The life of one of Australia's most important voices
Geoffrey Gurrumul Yunupingu was hailed as one of the greatest voices Australia has ever produced. A blind Yolngu man from Elcho Island in north-east Arnhem Land, he sang songs in Indigenous languages such as Galpu and Gumatj, as well as in English. Gurrumul passed away last year at the age of 46, leaving a rich legacy of hauntingly beautiful music and a wider awareness of the culture from which that music came.
Writer and director Paul Williams' documentary tracks Gurrumul's life from his birthplace on Elcho Island through to his life as a musician. The film opens with Gurrumul giving an interview ahead of a tour. We soon learn of his reluctance to embrace success. He sits, untalkative, even as the interviewer tries her best to get him to open up. And it's here we see inklings of Gurrumul's unease at being in the two worlds of his life.
Left to do the talking is Michael Hohnen, Gurrumul's producer, collaborator and mate. Hohnen, a musician from Melbourne, explains that Gurrumul's musical talent was evident from an early age - he learned many instruments and music became an important way for him to express himself. Achieving some success as a member of Yothu Yindi and the Saltwater Band, it was the 2008 release of Gurrumul's solo record that brought the attention of the world. The record went triple-platinum and won an ARIA.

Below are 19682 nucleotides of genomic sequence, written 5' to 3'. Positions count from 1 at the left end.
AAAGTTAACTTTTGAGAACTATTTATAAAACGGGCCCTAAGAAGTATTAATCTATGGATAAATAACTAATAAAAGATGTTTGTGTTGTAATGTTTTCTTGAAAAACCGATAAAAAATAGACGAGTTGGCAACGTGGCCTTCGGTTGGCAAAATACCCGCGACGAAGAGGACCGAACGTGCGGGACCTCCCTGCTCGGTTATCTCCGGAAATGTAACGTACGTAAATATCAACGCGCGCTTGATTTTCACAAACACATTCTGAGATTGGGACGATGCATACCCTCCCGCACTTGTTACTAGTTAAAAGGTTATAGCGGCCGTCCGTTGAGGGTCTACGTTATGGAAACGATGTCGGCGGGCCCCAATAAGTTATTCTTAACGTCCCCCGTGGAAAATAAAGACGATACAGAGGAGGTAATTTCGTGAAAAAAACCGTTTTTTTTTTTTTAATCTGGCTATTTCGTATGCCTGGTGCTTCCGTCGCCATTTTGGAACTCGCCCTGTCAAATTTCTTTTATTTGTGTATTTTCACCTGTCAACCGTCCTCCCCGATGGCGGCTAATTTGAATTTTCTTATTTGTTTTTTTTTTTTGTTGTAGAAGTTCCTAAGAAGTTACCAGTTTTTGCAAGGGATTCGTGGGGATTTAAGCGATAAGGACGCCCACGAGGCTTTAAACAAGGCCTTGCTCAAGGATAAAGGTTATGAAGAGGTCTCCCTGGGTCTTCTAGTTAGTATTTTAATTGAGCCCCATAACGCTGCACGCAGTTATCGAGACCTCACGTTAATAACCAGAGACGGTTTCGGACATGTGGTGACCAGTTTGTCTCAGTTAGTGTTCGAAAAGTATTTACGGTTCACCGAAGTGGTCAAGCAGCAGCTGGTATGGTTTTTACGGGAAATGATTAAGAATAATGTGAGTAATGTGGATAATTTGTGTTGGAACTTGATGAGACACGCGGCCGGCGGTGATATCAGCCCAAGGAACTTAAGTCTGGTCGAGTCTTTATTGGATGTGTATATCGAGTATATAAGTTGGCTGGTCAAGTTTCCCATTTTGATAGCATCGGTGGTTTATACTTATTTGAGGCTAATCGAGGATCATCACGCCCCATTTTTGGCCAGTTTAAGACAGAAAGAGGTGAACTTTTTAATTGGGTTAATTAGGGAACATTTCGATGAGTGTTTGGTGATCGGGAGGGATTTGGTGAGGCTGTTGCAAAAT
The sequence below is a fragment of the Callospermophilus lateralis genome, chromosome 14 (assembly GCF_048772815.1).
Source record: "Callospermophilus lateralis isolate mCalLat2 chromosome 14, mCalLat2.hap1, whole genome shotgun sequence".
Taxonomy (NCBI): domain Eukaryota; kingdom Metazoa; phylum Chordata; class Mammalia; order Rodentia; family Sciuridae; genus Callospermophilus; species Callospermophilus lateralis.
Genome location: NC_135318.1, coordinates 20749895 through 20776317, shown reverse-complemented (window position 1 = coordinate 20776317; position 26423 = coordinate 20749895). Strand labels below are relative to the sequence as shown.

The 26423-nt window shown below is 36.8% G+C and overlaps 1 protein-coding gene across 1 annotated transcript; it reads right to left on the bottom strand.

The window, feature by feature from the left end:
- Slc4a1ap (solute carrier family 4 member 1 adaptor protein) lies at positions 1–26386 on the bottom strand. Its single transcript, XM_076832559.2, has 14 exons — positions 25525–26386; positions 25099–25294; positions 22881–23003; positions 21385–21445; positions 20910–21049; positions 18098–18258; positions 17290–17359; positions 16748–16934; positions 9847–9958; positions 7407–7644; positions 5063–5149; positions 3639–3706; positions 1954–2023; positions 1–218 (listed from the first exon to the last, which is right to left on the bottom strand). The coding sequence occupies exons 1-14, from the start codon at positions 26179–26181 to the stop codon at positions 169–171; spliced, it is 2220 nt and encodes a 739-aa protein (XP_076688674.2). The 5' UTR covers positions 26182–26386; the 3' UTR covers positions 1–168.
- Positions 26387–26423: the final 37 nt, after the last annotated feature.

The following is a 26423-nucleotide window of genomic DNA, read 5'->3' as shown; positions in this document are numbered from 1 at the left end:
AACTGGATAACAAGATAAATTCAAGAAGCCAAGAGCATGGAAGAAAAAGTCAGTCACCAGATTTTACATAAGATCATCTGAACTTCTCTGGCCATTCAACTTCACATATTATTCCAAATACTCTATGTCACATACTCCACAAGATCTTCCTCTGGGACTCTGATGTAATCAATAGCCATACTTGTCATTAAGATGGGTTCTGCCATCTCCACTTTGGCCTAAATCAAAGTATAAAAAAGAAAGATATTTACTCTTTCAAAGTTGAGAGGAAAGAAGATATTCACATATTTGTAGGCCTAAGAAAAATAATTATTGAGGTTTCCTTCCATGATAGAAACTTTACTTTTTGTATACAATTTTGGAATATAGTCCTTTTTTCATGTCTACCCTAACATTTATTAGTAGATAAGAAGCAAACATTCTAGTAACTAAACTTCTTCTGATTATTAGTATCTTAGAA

Further career success beckoned, but Gurrumul wasn't fussed, preferring home life to being in the spotlight of the music world's glare. Hohnen tried positioning Gurrumul on the standard course - concerts, tours, interviews, collaborations with other musicians. But a planned tour of the United States had to be abruptly cancelled at the last minute when Gurrumul failed to show up. In a world obsessed with wealth and fame, where singing contests proliferate on television, Gurrumul's reluctance to embrace fame is amazing to see.
The documentary also includes much from Gurrumul's home, including interviews with his family and explanations of the storylines, songs and culture of his people. The film is strong here and acting with purpose: it heeds that preservation of Indigenous songs, language and culture is an urgent task. That's part of why this film was allowed to be released (Gurrumul approved its distribution just three days prior to his death). Elders also went outside tradition in allowing the use of Gurrumul's name and depictions of him for the film because of the importance of his work and the role it will play in preserving Indigenous culture.
Gurrumul is an important record of a very gifted Yolngu man, his culture, and the place he came from.